In re W (Children) (Care Proceedings: Witness anonymity): CA 7 Oct 2002

In care proceedings, the court had allowed a social worker to give evidence in such a way that her identity was hidden. She was in fear of violence.
Held: It was possible for a civil court to provide anonymity. These public law proceedings could look for a parallel in criminal cases in the Taylor case. However this must be exceptional. The danger was real, but this is sadly a necessary part of every social worker’s professional life, as it was for others. The consequences to the parents were just as dire as would be a criminal conviction. Social workers must see this as a professional hazard, and the judge had been wrong to accede to the request.
Thorpe, LJ Body J
Times 01-Nov-2002, [2002] EWCA Civ 1626, [2003] 1 FLR 329, [2003] 1 FLR 329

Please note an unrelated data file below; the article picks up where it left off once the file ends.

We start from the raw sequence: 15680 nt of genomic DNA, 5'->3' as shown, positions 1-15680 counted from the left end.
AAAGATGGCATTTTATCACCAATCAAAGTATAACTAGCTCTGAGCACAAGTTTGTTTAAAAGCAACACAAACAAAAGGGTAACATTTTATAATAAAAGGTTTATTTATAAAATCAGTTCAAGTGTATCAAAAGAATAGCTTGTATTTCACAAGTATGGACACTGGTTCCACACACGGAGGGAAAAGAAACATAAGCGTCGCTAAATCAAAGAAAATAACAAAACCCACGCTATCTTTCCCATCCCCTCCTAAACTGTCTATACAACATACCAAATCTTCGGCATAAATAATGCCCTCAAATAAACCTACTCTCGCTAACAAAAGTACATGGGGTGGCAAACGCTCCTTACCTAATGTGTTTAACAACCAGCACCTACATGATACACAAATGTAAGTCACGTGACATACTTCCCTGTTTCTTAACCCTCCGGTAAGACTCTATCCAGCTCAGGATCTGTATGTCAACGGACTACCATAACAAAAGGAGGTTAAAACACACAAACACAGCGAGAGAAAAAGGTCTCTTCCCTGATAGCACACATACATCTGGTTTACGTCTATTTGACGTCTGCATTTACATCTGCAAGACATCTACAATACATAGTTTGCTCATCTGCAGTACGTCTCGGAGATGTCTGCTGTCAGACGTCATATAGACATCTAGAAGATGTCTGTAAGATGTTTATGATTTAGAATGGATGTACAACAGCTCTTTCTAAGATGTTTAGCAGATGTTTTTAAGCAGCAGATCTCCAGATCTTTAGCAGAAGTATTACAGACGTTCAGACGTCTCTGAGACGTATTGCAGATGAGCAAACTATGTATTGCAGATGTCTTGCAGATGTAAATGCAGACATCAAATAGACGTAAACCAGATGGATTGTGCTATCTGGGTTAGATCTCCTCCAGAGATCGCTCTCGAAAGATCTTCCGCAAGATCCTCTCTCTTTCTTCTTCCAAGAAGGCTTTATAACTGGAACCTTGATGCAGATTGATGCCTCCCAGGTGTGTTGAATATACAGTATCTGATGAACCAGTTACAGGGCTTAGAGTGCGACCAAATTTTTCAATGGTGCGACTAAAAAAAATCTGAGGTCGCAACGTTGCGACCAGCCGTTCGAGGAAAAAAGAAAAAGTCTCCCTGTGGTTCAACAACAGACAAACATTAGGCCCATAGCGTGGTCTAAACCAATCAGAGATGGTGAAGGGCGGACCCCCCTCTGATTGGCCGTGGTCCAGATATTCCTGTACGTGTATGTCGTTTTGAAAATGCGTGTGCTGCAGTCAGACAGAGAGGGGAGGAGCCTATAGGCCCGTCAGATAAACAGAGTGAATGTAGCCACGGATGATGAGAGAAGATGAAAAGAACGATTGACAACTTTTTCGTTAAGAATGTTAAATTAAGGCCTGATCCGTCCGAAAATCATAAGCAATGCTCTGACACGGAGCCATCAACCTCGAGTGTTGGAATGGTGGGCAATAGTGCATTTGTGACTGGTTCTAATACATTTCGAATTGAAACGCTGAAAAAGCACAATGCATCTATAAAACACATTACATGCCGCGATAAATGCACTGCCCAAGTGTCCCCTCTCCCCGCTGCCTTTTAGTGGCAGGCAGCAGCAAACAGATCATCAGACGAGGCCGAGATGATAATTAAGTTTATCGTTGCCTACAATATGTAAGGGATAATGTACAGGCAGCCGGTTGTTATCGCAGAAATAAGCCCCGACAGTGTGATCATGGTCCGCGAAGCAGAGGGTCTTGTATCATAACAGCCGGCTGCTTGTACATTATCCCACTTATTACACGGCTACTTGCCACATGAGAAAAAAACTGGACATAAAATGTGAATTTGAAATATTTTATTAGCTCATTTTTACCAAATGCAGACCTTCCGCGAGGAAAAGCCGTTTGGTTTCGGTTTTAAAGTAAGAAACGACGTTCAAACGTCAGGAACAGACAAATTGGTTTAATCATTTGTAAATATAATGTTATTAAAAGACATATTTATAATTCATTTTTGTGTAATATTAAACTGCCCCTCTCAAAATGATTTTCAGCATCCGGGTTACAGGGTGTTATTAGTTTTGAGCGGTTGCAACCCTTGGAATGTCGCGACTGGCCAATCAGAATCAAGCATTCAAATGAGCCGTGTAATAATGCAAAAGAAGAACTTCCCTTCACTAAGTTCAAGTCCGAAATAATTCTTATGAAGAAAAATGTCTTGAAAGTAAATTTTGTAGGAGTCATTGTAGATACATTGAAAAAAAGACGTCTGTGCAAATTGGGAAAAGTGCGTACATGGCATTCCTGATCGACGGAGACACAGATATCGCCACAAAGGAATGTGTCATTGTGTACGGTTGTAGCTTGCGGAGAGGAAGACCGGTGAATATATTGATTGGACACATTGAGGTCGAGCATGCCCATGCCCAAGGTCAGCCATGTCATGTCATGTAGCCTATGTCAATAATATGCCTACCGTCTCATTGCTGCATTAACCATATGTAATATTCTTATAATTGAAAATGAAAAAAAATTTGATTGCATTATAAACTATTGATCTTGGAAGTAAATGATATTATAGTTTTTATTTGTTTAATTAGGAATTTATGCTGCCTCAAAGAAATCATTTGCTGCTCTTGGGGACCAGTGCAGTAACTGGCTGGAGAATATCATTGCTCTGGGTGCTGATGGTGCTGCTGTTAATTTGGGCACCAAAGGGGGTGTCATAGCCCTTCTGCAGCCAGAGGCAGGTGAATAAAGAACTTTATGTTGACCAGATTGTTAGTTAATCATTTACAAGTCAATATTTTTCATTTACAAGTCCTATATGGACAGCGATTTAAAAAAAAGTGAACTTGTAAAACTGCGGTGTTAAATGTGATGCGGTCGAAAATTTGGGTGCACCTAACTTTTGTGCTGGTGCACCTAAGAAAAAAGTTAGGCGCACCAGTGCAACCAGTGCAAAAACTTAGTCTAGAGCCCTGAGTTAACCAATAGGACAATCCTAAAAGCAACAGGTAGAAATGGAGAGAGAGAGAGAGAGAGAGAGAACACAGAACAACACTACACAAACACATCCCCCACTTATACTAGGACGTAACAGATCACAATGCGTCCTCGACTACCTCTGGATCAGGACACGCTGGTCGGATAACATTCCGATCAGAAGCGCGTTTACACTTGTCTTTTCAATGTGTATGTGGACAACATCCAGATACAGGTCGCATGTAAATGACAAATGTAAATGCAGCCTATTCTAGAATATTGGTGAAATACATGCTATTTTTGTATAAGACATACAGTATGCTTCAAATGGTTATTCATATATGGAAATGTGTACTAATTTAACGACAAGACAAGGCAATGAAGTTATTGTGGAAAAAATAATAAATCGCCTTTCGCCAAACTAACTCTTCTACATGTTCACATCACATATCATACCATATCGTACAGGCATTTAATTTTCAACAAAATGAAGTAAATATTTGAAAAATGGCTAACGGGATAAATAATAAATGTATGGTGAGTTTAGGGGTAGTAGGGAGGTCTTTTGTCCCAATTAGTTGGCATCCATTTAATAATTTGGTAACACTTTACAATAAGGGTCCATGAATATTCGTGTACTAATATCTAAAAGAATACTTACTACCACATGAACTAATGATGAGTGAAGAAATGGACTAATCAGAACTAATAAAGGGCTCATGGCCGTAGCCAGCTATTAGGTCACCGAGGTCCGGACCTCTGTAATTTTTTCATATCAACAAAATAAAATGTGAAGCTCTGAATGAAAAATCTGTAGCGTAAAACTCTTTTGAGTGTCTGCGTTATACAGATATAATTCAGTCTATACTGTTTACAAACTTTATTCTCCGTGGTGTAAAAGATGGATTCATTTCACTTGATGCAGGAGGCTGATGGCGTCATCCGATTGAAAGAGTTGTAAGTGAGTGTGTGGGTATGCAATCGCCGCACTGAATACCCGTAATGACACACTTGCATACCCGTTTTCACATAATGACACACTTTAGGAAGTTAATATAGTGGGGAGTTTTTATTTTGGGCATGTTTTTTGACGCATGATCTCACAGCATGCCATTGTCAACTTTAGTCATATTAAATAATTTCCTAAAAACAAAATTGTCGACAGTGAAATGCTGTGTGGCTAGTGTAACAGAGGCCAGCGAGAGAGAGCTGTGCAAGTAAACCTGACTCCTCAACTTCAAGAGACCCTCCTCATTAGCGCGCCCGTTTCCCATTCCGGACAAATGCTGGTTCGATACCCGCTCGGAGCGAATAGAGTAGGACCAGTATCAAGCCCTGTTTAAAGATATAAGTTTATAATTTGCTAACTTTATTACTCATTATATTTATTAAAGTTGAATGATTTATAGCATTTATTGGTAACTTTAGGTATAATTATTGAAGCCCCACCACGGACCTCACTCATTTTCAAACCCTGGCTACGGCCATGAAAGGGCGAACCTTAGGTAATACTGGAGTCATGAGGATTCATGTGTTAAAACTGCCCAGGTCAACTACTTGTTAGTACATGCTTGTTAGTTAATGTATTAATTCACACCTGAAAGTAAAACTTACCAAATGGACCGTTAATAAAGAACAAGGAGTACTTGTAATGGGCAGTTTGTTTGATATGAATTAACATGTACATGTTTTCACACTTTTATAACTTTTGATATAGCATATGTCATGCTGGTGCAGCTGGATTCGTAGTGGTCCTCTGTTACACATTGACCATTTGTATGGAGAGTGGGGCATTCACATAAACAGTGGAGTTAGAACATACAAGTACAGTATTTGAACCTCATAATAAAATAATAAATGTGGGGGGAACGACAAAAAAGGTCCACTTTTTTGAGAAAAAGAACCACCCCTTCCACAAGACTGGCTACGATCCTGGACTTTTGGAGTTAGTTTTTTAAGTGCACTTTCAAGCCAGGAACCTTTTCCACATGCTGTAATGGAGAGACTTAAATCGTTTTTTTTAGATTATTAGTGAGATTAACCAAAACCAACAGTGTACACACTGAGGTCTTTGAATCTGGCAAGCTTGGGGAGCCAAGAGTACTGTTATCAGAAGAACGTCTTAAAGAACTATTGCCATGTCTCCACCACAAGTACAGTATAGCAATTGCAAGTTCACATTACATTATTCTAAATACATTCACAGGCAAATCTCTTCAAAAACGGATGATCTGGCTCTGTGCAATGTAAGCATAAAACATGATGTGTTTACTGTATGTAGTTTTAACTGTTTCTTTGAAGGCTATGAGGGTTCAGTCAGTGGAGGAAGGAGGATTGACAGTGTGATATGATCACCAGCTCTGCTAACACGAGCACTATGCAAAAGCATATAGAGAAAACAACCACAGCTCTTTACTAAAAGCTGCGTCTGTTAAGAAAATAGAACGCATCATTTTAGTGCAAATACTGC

Bailii
England and Wales
Cited by:
CitedBritish Broadcasting Company v Rochdale Metropolitan Borough Council and X and Y FD 24-Nov-2005
Application was made by the claimant for orders discharging an order made in 1991 to protect the identity of children and social workers embroiled in allegations of satanic sex abuse. The defendant opposed disclosure of the names of two social . .
CitedNorfolk County Council v Webster and others FD 1-Nov-2006
The claimants wished to claim that they were victims of a miscarriage of justice in the way the Council had dealt with care proceedings. They sought that the proceedings should be reported without the children being identified.
Held: A judge . .

These lists may be incomplete.
Updated: 27 March 2021; Ref: scu.177837